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Knowledge management, a state of the art guide – Review

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Knowledge Management: a State of the Art Guide.
Authors: Paul R Gamble, and John Blackwell
Publisher: Kogan Page, London, 2001
Format: Paperback, 226 pages
ISBN 0749436492
Price: £18.99

Buy this book from the TrainingZONE – Blackwells bookshop.

“The trick”, according to consultancy firm KPMG “is to make it really easy to amass content and then get it out again when you need it.” Through having worked with KPMG and many other leading companies in Europe and the USA (some of whom now employ Chief Knowledge Officers or Chief Learning Officers), Gamble and Blackwell are able to provide a wide ranging and challenging summary of how knowledge management is defined and practiced in a wide variety of different organisational cultures. The book contains quotations from practitioners, many of which are off-the-cuff observations rather than carefully formulated statements of bland company policy. As such, they are much more interesting.

The book is written as a short text on a newly emerging area for MBA students, but deserves a wider readership in the worlds of education and training. After an introduction which briefly covers the history of management theories of knowledge during the second half of the twentieth century (management by objectives, knowledge process re-engineering, total quality management, management by wandering about and so on), the authors begin to concentrate on defining how knowledge management is different. It relates to globalisation, the breaking down of barriers between the worlds of learning and work, new approaches to career management and personal responsibility for learning, and of course, information technology.

There is a pertinent discussion of the different approaches to IT in the USA and the EU. US companies are more ready to throw money at new technological solutions early – lots of shrink wrapped boxes will make people knowledgeable. This brings some benefits – the benefits that always go to early adapters – although an over emphasis on the “hard” issues of technology in the area of knowledge management is a mistake. IT is apparently only 15% of KM – albeit an important 15% – but empowering people and rethinking learning theory are more important (“given a choice between asking someone or looking up a fact in a database, people will usually choose the former”).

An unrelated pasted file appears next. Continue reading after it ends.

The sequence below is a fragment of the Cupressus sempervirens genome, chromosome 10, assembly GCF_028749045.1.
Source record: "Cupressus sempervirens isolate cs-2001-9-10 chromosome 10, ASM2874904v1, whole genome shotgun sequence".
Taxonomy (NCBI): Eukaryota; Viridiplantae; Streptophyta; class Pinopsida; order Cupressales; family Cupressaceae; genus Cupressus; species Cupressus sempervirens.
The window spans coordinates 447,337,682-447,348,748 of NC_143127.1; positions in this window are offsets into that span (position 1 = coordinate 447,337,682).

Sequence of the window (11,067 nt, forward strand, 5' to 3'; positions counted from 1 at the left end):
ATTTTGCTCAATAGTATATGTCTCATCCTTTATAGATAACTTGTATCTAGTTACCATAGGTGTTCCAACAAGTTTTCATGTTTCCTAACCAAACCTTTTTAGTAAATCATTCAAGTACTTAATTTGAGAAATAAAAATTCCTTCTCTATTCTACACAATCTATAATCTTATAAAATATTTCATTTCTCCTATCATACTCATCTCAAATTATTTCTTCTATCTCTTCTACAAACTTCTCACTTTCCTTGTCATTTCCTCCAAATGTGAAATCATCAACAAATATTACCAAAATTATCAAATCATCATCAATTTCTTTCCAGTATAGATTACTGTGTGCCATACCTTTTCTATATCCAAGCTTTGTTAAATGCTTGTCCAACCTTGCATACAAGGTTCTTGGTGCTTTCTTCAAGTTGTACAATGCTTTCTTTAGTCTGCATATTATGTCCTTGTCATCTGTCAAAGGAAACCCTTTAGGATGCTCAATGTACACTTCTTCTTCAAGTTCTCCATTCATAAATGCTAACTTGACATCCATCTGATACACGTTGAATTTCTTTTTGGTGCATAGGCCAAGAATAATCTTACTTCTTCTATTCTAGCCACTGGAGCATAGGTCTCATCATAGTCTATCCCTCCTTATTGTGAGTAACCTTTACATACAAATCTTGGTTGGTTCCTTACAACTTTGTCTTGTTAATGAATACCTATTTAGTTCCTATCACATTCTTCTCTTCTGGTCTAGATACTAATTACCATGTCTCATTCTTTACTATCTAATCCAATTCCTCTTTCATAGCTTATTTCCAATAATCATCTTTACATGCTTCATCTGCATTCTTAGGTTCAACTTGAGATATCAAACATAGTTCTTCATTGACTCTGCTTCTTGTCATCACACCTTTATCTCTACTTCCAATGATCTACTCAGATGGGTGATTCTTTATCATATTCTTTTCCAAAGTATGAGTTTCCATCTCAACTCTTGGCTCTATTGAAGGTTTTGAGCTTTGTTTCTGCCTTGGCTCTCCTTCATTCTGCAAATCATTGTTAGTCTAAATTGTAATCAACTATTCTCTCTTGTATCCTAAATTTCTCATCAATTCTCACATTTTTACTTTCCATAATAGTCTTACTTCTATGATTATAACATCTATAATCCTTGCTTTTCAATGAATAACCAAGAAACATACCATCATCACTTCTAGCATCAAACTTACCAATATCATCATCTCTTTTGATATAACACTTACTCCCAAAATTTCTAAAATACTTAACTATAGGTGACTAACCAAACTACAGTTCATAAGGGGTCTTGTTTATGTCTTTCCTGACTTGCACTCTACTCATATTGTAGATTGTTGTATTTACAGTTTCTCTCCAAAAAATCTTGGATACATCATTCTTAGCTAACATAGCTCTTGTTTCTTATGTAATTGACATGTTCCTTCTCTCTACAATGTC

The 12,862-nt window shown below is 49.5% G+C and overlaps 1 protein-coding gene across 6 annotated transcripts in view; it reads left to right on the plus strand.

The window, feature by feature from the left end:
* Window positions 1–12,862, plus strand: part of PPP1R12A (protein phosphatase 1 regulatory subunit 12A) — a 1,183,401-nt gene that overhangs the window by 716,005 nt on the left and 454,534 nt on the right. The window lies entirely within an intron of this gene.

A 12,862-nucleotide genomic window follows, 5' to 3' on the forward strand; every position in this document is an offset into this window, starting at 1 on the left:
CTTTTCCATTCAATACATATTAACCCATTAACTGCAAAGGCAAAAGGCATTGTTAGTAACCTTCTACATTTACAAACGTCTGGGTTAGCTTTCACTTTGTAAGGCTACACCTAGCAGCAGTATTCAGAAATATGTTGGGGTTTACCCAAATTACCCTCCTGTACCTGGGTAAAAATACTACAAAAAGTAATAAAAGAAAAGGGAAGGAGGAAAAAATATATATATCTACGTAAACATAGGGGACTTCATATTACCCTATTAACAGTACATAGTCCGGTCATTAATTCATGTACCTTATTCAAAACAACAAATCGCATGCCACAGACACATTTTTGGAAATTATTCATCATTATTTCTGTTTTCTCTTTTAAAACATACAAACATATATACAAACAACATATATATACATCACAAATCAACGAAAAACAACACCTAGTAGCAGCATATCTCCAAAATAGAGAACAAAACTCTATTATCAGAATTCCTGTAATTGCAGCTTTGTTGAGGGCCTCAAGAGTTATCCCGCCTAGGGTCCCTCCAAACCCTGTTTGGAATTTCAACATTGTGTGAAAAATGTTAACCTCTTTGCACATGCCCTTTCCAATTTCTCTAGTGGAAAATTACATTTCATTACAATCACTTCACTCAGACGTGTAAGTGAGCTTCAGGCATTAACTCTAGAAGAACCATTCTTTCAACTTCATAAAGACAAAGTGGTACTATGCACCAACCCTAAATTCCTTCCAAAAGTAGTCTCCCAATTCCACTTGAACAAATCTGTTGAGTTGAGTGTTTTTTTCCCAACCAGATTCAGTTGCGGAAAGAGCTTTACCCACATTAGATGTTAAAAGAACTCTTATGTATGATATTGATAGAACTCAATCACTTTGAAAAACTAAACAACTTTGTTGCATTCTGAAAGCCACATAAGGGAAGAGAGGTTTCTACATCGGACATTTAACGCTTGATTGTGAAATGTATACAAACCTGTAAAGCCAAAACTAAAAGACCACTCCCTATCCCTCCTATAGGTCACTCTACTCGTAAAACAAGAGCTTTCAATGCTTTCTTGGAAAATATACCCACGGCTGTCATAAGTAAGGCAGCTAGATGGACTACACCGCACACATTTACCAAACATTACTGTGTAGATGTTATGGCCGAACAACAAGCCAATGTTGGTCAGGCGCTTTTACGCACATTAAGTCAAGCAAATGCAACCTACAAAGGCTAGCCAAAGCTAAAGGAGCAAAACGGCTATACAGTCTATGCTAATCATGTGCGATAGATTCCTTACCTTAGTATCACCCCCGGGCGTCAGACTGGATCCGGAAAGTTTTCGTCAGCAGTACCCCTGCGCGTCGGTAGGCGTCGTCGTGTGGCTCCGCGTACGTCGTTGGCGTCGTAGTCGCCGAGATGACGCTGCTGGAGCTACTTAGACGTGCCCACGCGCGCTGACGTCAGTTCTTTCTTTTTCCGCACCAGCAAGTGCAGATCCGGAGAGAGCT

Companies need to move from being knowledge chaotic (“knowledge is stored and managed in an ad-hoc way …accessing and retrieving it is difficult and time consuming because nobody knows where… it may be held”) to being knowledge-centric (“the enterprise redefines itself… is able to demonstrate sustainable competitive advantage… many conventional forms have been abandoned to allow greater autonomy, empowerment and choice”). Knowledge workers need to progress from merely knowing what, to knowing how and why – and then to caring why. They must learn to work with represented knowledge – in books, manuals and databases, embedded knowledge – more subtly hidden in rules, procedures and working practices and embodied knowledge, which only exists in people. Knowledge engineering, the great hope for the future a decade or so ago was going to get it all out and codified, but that’s another story…

The book contains a lot of matrices, bullet point lists, charts and diagrams which help to get ideas across clearly and succinctly. It’s definitely a text book, but none the less readable for that. The final chapter deals with management and evaluation – how do you value knowledge in a company balance sheet ? Again, there are a few suggestions for scoring systems, and the book contains a useful questionnaire as an appendix. It might have helped Lew Plant, former CEO of Hewlett-Packard who summed up his dilemma as – “if only we knew what we know”.

David Evans
E-Learning Consultant
Financial Projections Ltd

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